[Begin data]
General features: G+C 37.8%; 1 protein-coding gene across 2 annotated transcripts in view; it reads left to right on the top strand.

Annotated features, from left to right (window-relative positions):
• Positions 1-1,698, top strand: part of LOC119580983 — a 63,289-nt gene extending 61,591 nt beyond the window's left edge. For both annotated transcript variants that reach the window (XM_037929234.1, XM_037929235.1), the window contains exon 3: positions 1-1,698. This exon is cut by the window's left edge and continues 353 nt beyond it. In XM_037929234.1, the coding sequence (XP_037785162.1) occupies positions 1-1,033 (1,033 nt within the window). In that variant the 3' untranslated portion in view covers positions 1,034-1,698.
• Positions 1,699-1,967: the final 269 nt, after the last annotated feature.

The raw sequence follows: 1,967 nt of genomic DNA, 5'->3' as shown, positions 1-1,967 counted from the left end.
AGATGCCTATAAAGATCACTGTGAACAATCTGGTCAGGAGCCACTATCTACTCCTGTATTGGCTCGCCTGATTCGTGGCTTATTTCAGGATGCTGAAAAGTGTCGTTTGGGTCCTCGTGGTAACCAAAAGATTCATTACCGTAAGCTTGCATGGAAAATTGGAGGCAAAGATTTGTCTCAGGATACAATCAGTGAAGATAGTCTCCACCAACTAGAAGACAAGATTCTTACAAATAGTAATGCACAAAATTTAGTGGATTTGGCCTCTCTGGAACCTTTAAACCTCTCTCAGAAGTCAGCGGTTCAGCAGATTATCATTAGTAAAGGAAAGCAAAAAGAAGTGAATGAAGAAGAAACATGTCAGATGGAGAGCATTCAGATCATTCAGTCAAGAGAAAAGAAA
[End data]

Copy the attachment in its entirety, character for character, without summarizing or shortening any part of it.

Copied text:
General features: G+C 37.8%; 1 protein-coding gene across 2 annotated transcripts in view; it reads left to right on the top strand.

Annotated features, from left to right (window-relative positions):
• Positions 1-1,698, top strand: part of LOC119580983 — a 63,289-nt gene extending 61,591 nt beyond the window's left edge. For both annotated transcript variants that reach the window (XM_037929234.1, XM_037929235.1), the window contains exon 3: positions 1-1,698. This exon is cut by the window's left edge and continues 353 nt beyond it. In XM_037929234.1, the coding sequence (XP_037785162.1) occupies positions 1-1,033 (1,033 nt within the window). In that variant the 3' untranslated portion in view covers positions 1,034-1,698.
• Positions 1,699-1,967: the final 269 nt, after the last annotated feature.

The raw sequence follows: 1,967 nt of genomic DNA, 5'->3' as shown, positions 1-1,967 counted from the left end.
AGATGCCTATAAAGATCACTGTGAACAATCTGGTCAGGAGCCACTATCTACTCCTGTATTGGCTCGCCTGATTCGTGGCTTATTTCAGGATGCTGAAAAGTGTCGTTTGGGTCCTCGTGGTAACCAAAAGATTCATTACCGTAAGCTTGCATGGAAAATTGGAGGCAAAGATTTGTCTCAGGATACAATCAGTGAAGATAGTCTCCACCAACTAGAAGACAAGATTCTTACAAATAGTAATGCACAAAATTTAGTGGATTTGGCCTCTCTGGAACCTTTAAACCTCTCTCAGAAGTCAGCGGTTCAGCAGATTATCATTAGTAAAGGAAAGCAAAAAGAAGTGAATGAAGAAGAAACATGTCAGATGGAGAGCATTCAGATCATTCAGTCAAGAGAAAAGAAA